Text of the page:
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A fiery spirit dances from the pages of the Great Book. She brings the aroma of scorched sand and ozone. She has a story to tell....
The Book of Phoenix is a unique work of magical futurism. A prequel to the highly acclaimed, World Fantasy Award-winning novel, Who Fears Death, it features the rise of another of Nnedi Okorafor’s powerful, memorable, superhuman women.
Phoenix was grown and raised among other genetic experiments in New York’s Tower 7. She is an “accelerated woman”—only two years old but with the body and mind of an adult, Phoenix’s abilities far exceed those of a normal human. Still innocent and inexperienced in the ways of the world, she is content living in her room speed reading e-books, running on her treadmill, and basking in the love of Saeed, another biologically altered human of Tower 7.
Then one evening, Saeed witnesses something so terrible that he takes his own life. Devastated by his death and Tower 7’s refusal to answer her questions, Phoenix finally begins to realize that her home is really her prison, and she becomes desperate to escape.
But Phoenix’s escape, and her destruction of Tower 7, is just the beginning of her story. Before her story ends, Phoenix will travel from the United States to Africa and back, changing the entire course of humanity’s future.
About the Author
Nnedi Okorafor was born in the United States to two Igbo (Nigerian) immigrant parents. She holds a PhD in English and is a professor of creative writing at Chicago State University. She has been the winner of many awards for her short stories and young adult books, and won a World Fantasy Award for Who Fears Death. Nnedi's books are inspired by her Nigerian heritage and her many trips to Africa. She lives in Chicago with her daughter Anyaugo and family. She can be contacted via her website, www.nnedi.com, or on Twitter at twitter.com/nnedi.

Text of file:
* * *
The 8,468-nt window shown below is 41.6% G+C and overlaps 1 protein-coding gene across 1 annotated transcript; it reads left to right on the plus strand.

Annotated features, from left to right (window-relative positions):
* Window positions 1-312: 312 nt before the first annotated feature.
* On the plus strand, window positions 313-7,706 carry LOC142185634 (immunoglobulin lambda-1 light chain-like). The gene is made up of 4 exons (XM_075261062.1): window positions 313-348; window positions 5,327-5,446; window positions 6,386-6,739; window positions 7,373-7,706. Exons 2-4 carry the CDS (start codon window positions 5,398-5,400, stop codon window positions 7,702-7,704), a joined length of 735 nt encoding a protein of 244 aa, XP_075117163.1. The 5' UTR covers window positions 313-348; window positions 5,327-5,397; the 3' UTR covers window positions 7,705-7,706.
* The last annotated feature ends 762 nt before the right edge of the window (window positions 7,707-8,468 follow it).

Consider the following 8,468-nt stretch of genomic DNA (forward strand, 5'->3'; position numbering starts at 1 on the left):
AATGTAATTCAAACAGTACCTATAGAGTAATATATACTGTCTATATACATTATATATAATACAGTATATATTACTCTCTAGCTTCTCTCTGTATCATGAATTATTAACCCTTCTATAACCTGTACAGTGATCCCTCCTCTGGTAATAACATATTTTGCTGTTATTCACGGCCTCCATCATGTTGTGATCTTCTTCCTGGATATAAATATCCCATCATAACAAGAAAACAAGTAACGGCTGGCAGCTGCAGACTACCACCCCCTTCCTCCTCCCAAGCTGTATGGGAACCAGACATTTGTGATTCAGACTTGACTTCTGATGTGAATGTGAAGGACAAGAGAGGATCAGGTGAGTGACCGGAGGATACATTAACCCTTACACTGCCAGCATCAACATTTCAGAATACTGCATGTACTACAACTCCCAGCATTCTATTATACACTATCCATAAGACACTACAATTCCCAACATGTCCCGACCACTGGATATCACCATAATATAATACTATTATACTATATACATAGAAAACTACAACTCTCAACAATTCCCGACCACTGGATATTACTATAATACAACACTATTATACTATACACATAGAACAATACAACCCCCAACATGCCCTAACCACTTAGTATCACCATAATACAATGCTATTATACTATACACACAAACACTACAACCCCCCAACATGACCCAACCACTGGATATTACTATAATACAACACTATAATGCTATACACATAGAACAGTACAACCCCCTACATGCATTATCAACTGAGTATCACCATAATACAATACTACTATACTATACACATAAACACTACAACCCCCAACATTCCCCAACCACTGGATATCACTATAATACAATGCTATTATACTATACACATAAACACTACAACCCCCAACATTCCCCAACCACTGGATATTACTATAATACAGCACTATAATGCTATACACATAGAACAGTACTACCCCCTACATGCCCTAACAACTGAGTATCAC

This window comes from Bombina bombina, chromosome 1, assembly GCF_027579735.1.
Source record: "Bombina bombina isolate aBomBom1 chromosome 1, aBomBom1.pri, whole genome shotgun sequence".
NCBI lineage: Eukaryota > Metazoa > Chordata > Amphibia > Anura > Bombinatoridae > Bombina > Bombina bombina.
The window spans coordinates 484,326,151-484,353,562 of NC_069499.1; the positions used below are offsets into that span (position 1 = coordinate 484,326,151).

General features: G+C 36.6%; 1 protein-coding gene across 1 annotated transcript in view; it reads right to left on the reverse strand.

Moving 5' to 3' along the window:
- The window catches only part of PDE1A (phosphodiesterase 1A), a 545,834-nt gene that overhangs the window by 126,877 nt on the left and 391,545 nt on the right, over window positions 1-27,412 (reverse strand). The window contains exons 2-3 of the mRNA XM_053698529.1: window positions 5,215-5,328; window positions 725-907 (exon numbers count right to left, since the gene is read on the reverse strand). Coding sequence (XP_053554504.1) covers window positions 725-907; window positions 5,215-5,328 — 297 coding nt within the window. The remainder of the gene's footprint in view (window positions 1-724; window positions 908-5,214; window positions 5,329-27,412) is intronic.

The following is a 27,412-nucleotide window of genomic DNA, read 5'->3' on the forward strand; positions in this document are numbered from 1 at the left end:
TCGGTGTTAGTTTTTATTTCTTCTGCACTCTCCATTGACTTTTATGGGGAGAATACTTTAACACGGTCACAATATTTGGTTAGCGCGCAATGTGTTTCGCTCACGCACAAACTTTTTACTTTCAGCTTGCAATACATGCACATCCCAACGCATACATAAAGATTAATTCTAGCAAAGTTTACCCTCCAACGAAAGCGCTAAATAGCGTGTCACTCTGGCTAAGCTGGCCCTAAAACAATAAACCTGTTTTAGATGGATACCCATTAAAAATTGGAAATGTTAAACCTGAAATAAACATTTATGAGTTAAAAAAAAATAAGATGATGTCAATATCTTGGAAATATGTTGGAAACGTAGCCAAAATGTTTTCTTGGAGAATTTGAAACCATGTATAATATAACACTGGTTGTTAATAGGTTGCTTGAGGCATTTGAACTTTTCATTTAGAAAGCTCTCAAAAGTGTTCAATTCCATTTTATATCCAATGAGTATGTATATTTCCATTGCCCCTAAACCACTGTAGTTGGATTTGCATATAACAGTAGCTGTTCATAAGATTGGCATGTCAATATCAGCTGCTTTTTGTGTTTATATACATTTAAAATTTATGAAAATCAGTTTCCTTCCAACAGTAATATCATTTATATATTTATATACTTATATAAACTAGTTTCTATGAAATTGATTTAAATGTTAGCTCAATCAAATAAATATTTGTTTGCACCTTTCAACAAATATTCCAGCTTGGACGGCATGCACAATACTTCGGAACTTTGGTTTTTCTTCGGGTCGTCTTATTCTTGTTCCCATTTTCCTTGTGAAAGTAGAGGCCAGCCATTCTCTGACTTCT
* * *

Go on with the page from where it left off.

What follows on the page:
“Okorafor triumphs over the perils of the prequel by making the inevitable feel newly dreadful. Blending poetic passages with sharp observation and the occasional cadence of a story told by firelight, The Book of Phoenix is an assured introduction not just to her world's myths, but to the process of mythmaking.” —The New York Times
“A gripping examination of the power of myth and of who is allowed to write and preserve history.... Okorafor’s fantastical The Book of Phoenix has that ring of truth, a superlative adventure that addresses all-too-harsh realities.” —The San Francisco Chronicle
“Okorafor's inventiveness is as stunning as ever, and the ending is nothing short of spectacular.” —The Chicago Tribune
“Phoenix and her story exist in that shimmering space that marks where science fiction and magical realism overlap.... The Book of Phoenix hit all of my emotional checkboxes.”—BookRiot
“The Book of Phoenix isn’t just well written, and it isn’t just smart as hell; it’s also a damn good story, and it kept me reading almost nonstop all the way through.”—Tor.com
“The book is grounded by its unflinching exposure of the brutalities of colonialism, racism, and greed, and exalted by the beauty of Okorafor’s prose.” —Library Journal (starred review)
“This is a story of vengeance, a fantastic epic battle between good and evil; written as a fable for the future.” —Barnes & Noble Sci-Fi & Fantasy Blog
“While the grim logic of the plot makes it very clear early on how the plot must play out, the process is as entrancing as watching an avalanche sweep toward you, and Okorafor’s prose is as ever, enthralling.”—RT Reviews